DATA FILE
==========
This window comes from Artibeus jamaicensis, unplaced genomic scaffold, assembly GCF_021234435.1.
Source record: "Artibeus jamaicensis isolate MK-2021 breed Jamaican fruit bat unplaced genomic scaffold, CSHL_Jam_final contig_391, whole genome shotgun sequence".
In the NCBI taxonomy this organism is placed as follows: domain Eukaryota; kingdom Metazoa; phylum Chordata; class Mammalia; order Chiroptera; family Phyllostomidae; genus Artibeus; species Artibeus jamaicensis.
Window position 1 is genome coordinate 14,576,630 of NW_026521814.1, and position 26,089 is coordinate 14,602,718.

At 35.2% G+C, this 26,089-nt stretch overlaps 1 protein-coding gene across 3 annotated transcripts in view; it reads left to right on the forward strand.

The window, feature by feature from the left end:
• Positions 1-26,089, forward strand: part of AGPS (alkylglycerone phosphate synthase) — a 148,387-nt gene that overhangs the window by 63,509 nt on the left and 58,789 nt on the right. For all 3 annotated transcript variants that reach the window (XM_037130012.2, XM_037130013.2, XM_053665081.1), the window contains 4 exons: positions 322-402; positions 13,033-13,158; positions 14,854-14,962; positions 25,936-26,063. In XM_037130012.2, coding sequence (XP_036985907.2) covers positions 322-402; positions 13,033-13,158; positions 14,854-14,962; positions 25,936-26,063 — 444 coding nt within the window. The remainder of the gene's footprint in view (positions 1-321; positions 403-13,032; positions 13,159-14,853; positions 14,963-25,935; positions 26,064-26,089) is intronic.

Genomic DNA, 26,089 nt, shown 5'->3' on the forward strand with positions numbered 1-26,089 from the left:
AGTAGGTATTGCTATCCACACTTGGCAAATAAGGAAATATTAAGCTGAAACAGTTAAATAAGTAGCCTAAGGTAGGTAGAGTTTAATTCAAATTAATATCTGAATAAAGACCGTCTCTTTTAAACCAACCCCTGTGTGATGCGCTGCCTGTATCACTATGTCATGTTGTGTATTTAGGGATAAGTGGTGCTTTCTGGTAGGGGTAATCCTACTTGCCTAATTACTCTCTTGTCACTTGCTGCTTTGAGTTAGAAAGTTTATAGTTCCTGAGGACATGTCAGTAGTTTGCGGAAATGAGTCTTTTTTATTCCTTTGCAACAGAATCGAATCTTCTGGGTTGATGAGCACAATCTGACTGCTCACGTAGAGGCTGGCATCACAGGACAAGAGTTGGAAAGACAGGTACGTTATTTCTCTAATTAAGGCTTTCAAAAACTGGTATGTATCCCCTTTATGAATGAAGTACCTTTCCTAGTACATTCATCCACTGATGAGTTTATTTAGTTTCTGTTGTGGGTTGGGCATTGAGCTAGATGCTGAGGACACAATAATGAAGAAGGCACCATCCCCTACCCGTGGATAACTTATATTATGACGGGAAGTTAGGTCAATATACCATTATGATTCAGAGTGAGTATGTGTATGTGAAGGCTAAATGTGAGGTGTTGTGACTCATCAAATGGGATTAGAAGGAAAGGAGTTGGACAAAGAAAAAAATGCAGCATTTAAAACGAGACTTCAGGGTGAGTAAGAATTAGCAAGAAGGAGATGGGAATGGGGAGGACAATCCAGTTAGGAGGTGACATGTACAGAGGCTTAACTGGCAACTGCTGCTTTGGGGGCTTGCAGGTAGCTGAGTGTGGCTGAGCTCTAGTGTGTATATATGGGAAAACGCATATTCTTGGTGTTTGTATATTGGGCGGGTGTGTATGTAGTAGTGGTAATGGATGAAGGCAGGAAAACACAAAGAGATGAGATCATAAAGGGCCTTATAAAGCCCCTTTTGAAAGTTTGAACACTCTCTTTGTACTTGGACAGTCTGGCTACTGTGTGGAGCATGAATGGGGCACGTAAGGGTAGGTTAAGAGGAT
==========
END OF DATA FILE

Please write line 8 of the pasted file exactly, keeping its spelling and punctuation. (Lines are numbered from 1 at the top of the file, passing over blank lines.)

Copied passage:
Genomic DNA, 26,089 nt, shown 5'->3' on the forward strand with positions numbered 1-26,089 from the left: